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Vladimir
Interviews

My Life In Plates: Vladimir Mukhin

The Russian chef reflects on the most important dishes in his life.

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FOOD AND WINE writer Élodie Noël asked the chef to tell us about the dishes that have had the most influence on his life and career. 

Vladimir Mukhin grew up in Yessentuki, a small town in the foothills of the Caucasus Mountains in Russia. Coming from a family of chefs, he started working in kitchens at a very young age, and completed his training in some of the best restaurants in the world, including El Celler de Can Roca in Spain. He opened White Rabbit in Moscow seven years ago, gaining a global reputation for its experimental Russian cuisine using seasonal local products.

In 2019, White Rabbit took 13th place in the World’s 50 Best list, being the only Russian restaurant mentioned in the prestigious rating and becoming one of the main gastronomic attractions of the capital. To learn more about his story and his influences, we asked the chef to tell us about the dishes that marked his life.

What is your first memory of taste?

I’d say it was my grandmom’s pike fish fingers, or the meat stew with vegetables cooked by my father. Or maybe borsht, a typical Russian sweet and sour dish.

What was the plate that made you want to be a chef?

There was no certain dish, but I can tell you how I became a chef. I was not older than 20 and working as a Sous chef in a restaurant called Rosemary, the chef was young and ambitious, but very fond of drinking, so one day after another party he was fired and the owners decided to invite another chef from Lebanon. I learnt a lot from him, especially about working with meat. When he organised a degustation for the owners, they absolutely didn’t understand his food. I was in the kitchen, listening to their discussion, and I decided to step out and said: “Why do you always try foreigners on chef position? Try Russian!”. I said to them that I could take the job, so they asked me to cook something. I cooked five or six dishes, among them was a chicken in almond breading and sour cherry sauce, and that worked very well.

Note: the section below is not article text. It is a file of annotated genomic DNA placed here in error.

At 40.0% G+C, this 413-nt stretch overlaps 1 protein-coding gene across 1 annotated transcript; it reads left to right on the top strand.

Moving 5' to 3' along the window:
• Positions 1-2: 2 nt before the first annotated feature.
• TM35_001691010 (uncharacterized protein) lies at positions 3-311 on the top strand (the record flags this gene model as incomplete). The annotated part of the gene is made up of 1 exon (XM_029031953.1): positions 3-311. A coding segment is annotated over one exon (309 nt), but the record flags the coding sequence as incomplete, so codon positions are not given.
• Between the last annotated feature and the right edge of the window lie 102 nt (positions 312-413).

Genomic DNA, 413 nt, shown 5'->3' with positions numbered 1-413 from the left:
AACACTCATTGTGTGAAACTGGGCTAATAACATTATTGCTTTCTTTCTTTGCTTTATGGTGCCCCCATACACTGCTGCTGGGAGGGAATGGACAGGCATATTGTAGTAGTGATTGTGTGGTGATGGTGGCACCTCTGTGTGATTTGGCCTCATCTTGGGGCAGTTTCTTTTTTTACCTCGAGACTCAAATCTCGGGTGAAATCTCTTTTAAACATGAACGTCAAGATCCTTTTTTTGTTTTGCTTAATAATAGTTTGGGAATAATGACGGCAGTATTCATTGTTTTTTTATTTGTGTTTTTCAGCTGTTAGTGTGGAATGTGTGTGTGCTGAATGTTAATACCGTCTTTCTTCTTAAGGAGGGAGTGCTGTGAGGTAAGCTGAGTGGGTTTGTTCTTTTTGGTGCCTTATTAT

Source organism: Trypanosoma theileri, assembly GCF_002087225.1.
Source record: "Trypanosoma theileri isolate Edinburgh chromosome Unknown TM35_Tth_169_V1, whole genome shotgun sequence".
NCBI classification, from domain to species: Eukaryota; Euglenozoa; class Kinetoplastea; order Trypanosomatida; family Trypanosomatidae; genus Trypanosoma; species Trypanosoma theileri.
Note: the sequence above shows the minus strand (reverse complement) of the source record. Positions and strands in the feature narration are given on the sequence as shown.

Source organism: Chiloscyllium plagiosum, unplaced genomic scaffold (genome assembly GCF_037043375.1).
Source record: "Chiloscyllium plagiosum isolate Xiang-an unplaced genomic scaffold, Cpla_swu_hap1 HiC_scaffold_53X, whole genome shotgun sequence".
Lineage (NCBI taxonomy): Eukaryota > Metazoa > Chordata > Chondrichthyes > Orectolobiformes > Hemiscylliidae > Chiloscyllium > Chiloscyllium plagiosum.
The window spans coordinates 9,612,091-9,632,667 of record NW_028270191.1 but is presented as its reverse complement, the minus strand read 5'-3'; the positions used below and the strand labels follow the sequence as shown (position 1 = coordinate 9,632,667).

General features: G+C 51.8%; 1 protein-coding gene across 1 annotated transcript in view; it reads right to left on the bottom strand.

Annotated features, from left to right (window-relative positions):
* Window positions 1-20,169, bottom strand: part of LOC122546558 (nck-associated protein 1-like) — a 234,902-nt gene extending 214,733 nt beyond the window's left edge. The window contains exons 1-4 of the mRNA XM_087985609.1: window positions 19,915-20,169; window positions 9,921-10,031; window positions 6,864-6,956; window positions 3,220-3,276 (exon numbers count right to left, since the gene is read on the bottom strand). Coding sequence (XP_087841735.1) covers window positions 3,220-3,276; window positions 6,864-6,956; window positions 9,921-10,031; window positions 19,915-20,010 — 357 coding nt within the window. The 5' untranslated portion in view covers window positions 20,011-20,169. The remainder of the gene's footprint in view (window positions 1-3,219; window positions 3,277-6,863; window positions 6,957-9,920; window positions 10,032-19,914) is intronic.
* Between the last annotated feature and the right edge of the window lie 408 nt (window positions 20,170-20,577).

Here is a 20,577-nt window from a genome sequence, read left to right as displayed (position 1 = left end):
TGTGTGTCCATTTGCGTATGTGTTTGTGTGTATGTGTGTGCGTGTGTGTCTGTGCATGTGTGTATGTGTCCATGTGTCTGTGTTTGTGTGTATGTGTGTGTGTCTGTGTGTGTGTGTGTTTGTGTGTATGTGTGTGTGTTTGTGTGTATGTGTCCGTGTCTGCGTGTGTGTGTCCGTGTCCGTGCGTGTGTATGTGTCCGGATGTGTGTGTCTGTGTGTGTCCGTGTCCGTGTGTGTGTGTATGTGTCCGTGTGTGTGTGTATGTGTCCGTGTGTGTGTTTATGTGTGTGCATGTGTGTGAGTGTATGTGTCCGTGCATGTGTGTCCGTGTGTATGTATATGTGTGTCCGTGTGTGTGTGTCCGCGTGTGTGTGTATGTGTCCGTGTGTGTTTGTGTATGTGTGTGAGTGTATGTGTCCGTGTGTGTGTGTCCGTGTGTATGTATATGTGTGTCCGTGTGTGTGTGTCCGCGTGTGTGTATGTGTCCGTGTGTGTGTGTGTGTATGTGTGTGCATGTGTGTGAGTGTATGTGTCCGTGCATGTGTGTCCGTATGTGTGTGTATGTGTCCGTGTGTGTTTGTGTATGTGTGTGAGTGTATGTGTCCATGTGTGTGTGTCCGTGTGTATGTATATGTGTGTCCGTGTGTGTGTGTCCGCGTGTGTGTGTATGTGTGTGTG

What is the dish that could make you cry?

All the dishes my grandmother cooked. They touched my very soul. She passed away a long time ago, but I still have tears in my eyes when I remember her dishes. I want to ask her so many questions, but I can’t. Please talk to your grandparents, or you’ll regret you didn’t!

What is the dish that reminds you of your mum the most?

It would be a crepe cake with custard or maybe honey cake. My mother didn’t cook much, even though her first education was in food technology. All the significant dishes of my childhood were cooked by my granny.

What is the dish you don’t understand?

I hate “herring under fur” which is a typical heavy Soviet dish: layers of salted herring, onions, boiled potatoes, carrots and beets, all covered by mayonnaise. A lot of people in Russia still eat these salads made of mayonnaise and call this “Russian cuisine” which is not true. Using mayo is a dirty trick which I cannot stand. Also, I don’t understand dishes consisting of too many ingredients.

What is the dish you wish you had created?

Let me think… “Oops, I’ve dropped the lemon tart” from Osteria Francescana by Massimo Bottura and Taka Kondo!

What is the dish you can’t admit you love?

It’s a greasy meat cheeseburger… I could sell myself for that taste! My only self-justification is that I can’t remember when I ate it for the last time – it was a long time ago.

What is the dish you could eat every day for the rest of your life?

It would be a borsht with pastrami burnt ends from our Moscow restaurant Gorynych. Burnt ends are the leftovers of pastrami cooking process -sustainability is a topic we care about a lot.

What is the dish you are the most proud of?

It’s Baked cabbage and caviar from my 'Contrast' tasting menu. It’s the contrast of poor and rich: cheap cabbage and expensive sauce made of caviar and reduced champagne. I burn slightly frozen cone cabbages on coals, until it becomes black outside and sweet and juicy inside, and I cover it with the sauce, dill oil and a bit of black salt. It tastes like my grandmother’s cabbage pies which we used to eat with sour cream and inexpensive caviar, like pike, and fresh dill.

White Rabbit
White Rabbit

What is the last dish you had?

It was sweet pies with apples and lingonberry cooked by my wife Sonya!

What dish would you cook for the person you love?

Pasta, veggies or a smoothie – because the person I love is my wife and she’s been a vegetarian for last 10 years.

What is your death row dish?

I’d go on a hunger strike for death penalty abolition!

What is the next dish you have in mind?

I always try to make something that might stir people up and excite them with unexpected combinations of flavours - something that would make people realise that food is a form of art.